In the late 1970s, Xerox turned to benchmarking when it found that foreign competition could sell its equivalent copier at a price equal to Xerox’s manufacturing cost. To find a benchmark, Xerox used its Japanese affiliate, Fuji Xerox as a window into the competition. By observing the efficient processes of selected competitors, Xerox was able to streamline its own operations without compromising service or quality. For instance, Xerox found that it could cut the number of steps in storing and handling materials from four to two, saving time and money.
Although Xerox managers looked to the competitors in the early days of their benchmarking efforts, they have focused their more recent benchmarking efforts on firms outside the industry. Managers believe they find their most innovative ideas studying seemingly unrelated firms. In addition, if attention is focused only on the competition, playing catch is the best you can do according to Robert C Camp manager of benchmarking competency, quality and customer satisfaction.
For ideas on how to improve their processes for filling customer orders. Like Xerox, the Freeport, Maine company ships products that do not come in standard size packages. Additionally, LL Bean selects its orders manually like Xerox, only three times faster. Xerox found that LL Bean had superior systems for processing and filling orders.
Xerox has also looked internally for benchmarks, identifying the locations within its own organization that have the best processes then bringing the other locations or units up to the same performance level. Process has improved understanding of operations at Xerox, providing the necessary perspective to make external comparisons valuable.
Since the early 1980s, benchmarking has enabled Xerox to cut manufacturing costs in half and reduce in-process inventories by two-thirds. In addition, it has reduced service labor costs and substantially raised the productivity rate of its distribution organization. In its second decade of benchmarking, Xerox is focusing on improving processes rather than solving problems. The company is firmly committed to continuing use of this tool as an important part of its drive toward continuous improvement.
A Focus on customers:
Many early attempts to improve quality systematically failed precisely because managers became enamored of the tools of quality. They spent a great deal of time creating diagrams, doing statistical process control and benchmarking. If customer needs are not the starting point, though using the tools of quality may result in products and services that no one wants to buy. Joseph Juran defined quality as fitness for use – the ability of product or service top satisfy a customer’s real needs. By focusing on real needs, Juran believes managers and workers can concentrate their efforts where it really matters.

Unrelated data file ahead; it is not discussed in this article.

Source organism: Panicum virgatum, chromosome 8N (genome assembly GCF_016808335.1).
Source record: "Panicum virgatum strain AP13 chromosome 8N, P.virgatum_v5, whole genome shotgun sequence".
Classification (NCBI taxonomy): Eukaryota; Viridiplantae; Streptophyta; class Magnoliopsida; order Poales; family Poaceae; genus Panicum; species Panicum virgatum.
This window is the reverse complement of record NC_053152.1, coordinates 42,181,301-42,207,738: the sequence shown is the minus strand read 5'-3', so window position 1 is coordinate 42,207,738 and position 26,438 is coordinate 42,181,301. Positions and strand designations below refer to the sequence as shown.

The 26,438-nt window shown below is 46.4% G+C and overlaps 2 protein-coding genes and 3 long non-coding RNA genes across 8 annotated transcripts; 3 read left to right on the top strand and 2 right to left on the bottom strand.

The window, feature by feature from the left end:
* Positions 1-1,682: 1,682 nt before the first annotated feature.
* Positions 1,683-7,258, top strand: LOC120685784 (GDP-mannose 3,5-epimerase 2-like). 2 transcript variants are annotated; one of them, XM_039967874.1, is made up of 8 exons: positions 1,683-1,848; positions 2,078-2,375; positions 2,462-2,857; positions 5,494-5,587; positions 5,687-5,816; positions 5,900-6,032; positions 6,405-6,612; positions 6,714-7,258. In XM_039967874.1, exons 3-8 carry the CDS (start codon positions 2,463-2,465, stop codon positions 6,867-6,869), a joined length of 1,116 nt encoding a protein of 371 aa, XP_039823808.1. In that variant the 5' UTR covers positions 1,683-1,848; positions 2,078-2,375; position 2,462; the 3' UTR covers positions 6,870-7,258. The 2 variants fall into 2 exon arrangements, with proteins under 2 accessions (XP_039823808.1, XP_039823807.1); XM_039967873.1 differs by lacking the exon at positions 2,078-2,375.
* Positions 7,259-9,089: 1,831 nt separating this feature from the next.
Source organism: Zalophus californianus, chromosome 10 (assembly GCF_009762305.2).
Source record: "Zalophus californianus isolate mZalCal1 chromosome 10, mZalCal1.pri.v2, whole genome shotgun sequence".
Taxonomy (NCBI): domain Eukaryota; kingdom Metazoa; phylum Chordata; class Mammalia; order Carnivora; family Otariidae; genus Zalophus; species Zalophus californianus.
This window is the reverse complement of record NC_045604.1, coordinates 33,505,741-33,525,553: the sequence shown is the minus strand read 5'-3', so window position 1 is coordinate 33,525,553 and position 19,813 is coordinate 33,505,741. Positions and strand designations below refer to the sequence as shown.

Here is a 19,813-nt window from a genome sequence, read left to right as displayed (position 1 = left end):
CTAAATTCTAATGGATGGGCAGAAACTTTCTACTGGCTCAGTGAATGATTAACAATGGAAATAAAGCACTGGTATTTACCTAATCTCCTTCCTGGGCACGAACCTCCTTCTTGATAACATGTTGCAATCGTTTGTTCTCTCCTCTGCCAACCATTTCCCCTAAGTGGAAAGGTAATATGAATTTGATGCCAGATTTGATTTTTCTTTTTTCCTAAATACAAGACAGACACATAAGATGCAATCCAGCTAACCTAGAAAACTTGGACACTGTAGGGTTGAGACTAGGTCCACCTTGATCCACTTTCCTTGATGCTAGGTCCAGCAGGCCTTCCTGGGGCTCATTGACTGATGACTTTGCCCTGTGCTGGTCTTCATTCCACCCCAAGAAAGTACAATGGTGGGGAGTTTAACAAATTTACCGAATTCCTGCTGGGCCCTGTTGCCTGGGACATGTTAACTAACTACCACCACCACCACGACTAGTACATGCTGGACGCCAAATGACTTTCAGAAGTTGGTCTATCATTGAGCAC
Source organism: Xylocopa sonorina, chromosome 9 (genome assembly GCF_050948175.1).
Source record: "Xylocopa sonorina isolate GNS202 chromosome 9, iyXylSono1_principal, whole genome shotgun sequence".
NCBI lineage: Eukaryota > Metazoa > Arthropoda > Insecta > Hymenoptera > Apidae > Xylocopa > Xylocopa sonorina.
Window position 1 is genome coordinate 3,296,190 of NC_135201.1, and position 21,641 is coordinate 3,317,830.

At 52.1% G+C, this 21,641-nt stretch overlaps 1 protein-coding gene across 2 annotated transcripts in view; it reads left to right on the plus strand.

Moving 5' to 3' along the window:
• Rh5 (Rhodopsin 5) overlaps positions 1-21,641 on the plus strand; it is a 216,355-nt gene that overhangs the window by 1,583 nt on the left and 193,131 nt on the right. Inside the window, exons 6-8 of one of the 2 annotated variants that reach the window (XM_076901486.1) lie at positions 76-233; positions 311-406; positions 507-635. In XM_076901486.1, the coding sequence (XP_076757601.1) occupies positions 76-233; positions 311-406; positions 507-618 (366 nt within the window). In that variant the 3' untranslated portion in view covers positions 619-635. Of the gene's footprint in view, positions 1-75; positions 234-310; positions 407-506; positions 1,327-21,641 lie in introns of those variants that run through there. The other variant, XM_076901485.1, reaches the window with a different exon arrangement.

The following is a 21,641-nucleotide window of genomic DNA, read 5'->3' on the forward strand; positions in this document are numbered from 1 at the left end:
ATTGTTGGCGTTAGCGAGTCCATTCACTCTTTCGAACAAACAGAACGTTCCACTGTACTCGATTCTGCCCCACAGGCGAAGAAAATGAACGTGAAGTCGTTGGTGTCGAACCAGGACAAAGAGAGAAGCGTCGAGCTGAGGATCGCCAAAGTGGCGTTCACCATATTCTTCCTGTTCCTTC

Ford Motor Co. installed a single nationwide, toll free customer services telephone system to get a continuous pulse of customer satisfaction. In doing so, the company scrapped a system of regional customer service telephone lines that was frustrating customers with slow response time and frequent busy signals. Customer satisfaction pays. Ford estimates that attracting a new customer costs the company five times more than retaining an old one.
Toyota’s focus on customer satisfaction has led to impressive results. While industry sales were dropping in the United States market, Toyota’s market share was increasing. Toyota’s improvement in customer satisfaction began with a deep commitment from top management. Managers implemented a business plan called The Toyota Touch which calls for a commitment to excellence, concern for superior quality, and caring for people based on communication and cooperation Toyota also created a corporate level customers relations organization that reports directly to top management. The company established a Customer Assistance Center whose primary goal is the measurement of customer satisfaction. Forty employees at the center handle over 300,000 calls each year. In addition, the company appoints Action Dealers to handle customer complaints. The action dealer has two days to contact the customer and 15 days to resolve the problems. Toyota turns up the heat on poorly performing dealers by assigning them to their Bottom 20 Dealer Program. Bottom 20 dealers must submit action plans to headquarters that outline their strategy to improve quality.